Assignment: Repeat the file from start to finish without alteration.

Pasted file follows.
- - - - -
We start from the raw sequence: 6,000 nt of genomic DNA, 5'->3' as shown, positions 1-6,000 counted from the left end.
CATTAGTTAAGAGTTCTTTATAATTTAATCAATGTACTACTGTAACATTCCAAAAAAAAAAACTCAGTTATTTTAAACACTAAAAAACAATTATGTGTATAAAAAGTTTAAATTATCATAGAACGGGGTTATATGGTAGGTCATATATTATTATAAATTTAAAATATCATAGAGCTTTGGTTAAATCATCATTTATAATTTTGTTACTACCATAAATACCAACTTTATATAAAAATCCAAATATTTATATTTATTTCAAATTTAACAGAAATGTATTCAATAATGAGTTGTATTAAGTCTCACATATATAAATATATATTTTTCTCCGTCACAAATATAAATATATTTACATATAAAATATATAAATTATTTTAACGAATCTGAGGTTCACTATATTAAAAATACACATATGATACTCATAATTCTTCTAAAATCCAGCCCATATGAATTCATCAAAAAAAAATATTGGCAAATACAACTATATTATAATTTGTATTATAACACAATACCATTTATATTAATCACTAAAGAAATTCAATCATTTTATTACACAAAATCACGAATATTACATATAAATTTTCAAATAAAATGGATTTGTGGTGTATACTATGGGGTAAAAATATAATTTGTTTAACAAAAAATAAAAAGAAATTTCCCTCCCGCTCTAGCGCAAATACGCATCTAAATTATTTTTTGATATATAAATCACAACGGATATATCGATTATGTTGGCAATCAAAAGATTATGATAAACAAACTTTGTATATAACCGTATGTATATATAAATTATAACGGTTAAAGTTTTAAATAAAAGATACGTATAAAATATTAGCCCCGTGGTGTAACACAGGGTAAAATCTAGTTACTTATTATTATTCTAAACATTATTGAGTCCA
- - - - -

We start from the raw sequence: 6,000 nt of genomic DNA, 5'->3' as shown, positions 1-6,000 counted from the left end.
CATTAGTTAAGAGTTCTTTATAATTTAATCAATGTACTACTGTAACATTCCAAAAAAAAAAACTCAGTTATTTTAAACACTAAAAAACAATTATGTGTATAAAAAGTTTAAATTATCATAGAACGGGGTTATATGGTAGGTCATATATTATTATAAATTTAAAATATCATAGAGCTTTGGTTAAATCATCATTTATAATTTTGTTACTACCATAAATACCAACTTTATATAAAAATCCAAATATTTATATTTATTTCAAATTTAACAGAAATGTATTCAATAATGAGTTGTATTAAGTCTCACATATATAAATATATATTTTTCTCCGTCACAAATATAAATATATTTACATATAAAATATATAAATTATTTTAACGAATCTGAGGTTCACTATATTAAAAATACACATATGATACTCATAATTCTTCTAAAATCCAGCCCATATGAATTCATCAAAAAAAAATATTGGCAAATACAACTATATTATAATTTGTATTATAACACAATACCATTTATATTAATCACTAAAGAAATTCAATCATTTTATTACACAAAATCACGAATATTACATATAAATTTTCAAATAAAATGGATTTGTGGTGTATACTATGGGGTAAAAATATAATTTGTTTAACAAAAAATAAAAAGAAATTTCCCTCCCGCTCTAGCGCAAATACGCATCTAAATTATTTTTTGATATATAAATCACAACGGATATATCGATTATGTTGGCAATCAAAAGATTATGATAAACAAACTTTGTATATAACCGTATGTATATATAAATTATAACGGTTAAAGTTTTAAATAAAAGATACGTATAAAATATTAGCCCCGTGGTGTAACACAGGGTAAAATCTAGTTACTTATTATTATTCTAAACATTATTGAGTCCA